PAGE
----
Report from Belem.
That Other World
By Diego González
Between January 27 and February 1, the ninth World Social Forum (WSF) took place in Belém do Pará, Brazil. The northeastern port city, which sits on the banks of the Amazon, hosted 133,000 representatives of various organizations, social movements, left-wing parties, nongovernmental organizations, as well as other alterglobalists from 142 countries, for a debate that had become an inevitability. For some, the WSF had to carry on being a "non decision-making" space for "civil society" which should limit itself to a space for meeting and exchanging experiences. But the issues raised by many others veered in the opposite direction. By understanding the Forum not as a solution in itself, but rather as a tool to build an "other world" that so many years ago was said to be possible, the crux of this new debate had to center on providing a moderately-structured response to the current financial collapse and the various wars taking place.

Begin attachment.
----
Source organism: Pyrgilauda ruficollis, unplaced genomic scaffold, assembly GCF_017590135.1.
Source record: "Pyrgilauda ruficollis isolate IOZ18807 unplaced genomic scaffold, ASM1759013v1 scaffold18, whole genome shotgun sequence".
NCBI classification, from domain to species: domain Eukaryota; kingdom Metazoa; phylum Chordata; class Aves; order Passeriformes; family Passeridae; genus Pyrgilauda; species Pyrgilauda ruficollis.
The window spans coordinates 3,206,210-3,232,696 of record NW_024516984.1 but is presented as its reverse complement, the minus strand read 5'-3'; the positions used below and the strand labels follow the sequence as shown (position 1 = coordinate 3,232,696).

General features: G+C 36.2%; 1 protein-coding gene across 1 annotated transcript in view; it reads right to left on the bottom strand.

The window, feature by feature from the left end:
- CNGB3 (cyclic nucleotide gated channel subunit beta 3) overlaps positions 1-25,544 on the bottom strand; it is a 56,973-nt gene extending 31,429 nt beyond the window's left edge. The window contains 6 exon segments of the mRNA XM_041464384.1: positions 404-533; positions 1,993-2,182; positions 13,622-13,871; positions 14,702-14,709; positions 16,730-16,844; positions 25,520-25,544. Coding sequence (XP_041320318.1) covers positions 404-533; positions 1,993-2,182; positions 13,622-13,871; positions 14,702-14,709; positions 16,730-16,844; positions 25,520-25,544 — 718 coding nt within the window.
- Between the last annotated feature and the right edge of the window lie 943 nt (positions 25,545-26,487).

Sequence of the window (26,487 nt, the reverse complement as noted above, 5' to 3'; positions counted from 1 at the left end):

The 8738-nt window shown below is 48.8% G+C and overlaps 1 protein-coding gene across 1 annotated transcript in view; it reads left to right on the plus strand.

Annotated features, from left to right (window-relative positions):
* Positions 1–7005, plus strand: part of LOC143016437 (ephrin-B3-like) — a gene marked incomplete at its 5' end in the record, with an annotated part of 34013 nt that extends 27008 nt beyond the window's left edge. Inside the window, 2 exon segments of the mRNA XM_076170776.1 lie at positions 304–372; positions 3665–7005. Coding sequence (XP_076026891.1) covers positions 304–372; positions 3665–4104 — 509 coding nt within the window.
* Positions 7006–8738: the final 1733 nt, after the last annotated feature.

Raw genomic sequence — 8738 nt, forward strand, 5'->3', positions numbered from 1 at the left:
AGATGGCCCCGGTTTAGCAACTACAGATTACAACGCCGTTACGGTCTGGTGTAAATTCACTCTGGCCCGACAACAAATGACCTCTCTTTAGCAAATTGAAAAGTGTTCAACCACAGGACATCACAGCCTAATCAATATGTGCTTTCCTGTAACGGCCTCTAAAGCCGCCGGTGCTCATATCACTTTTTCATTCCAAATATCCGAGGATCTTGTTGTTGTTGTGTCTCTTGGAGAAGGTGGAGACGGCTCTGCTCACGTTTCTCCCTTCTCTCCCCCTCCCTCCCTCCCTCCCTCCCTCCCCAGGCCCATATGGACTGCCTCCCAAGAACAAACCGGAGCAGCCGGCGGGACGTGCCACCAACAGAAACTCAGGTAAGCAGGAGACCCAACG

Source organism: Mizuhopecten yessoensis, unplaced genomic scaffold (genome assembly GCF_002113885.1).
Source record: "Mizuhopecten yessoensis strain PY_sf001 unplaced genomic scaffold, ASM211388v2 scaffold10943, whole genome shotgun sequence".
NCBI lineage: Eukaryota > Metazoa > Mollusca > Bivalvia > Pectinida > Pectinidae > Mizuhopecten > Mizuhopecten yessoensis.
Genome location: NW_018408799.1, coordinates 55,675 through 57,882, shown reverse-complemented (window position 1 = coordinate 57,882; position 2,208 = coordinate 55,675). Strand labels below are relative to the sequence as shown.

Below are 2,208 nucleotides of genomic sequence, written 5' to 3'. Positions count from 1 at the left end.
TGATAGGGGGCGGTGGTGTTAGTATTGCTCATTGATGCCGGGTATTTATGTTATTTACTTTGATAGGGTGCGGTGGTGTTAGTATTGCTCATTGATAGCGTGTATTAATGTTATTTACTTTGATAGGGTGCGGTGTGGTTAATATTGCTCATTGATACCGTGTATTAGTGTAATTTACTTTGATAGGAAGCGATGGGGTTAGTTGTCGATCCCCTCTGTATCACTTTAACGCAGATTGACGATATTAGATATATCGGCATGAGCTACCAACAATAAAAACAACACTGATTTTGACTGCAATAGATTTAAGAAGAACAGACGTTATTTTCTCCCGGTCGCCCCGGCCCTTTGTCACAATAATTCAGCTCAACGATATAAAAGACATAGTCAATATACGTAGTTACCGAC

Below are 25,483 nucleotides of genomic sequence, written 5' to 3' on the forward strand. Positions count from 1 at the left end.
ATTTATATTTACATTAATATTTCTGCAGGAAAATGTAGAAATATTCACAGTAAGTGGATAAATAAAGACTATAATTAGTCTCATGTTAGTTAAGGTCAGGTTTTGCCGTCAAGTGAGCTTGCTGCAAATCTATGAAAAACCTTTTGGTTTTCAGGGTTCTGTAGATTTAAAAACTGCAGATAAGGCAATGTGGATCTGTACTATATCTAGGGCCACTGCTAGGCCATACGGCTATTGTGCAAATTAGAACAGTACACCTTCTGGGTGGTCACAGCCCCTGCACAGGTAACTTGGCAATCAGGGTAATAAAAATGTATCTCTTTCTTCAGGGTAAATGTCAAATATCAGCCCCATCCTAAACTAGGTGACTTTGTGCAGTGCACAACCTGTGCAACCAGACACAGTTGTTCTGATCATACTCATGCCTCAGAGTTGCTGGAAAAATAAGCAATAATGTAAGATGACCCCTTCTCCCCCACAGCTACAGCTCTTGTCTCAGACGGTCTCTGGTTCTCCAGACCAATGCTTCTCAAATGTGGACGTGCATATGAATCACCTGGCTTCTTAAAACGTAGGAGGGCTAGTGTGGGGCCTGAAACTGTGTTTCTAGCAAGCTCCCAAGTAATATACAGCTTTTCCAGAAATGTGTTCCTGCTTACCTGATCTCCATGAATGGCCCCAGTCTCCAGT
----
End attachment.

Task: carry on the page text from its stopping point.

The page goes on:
Eight years on from the first WSF, the world has changed. Capitalism has again shot itself in the foot, devouring itself, demonstrating, this time around, a lack of capacity for reinvention. As such, the World Economic Forum in Davos lives on but this time it is without the significance traditionally attached to the event. Only desperate proclamations and nervous faces emerged from the Forum. The neoliberal crisis, the silence of the Left, and the ascent of progressive governments in the region demanded another type of debate. Raised fists and eloquent slogans didn't go far enough when faced with this battle.
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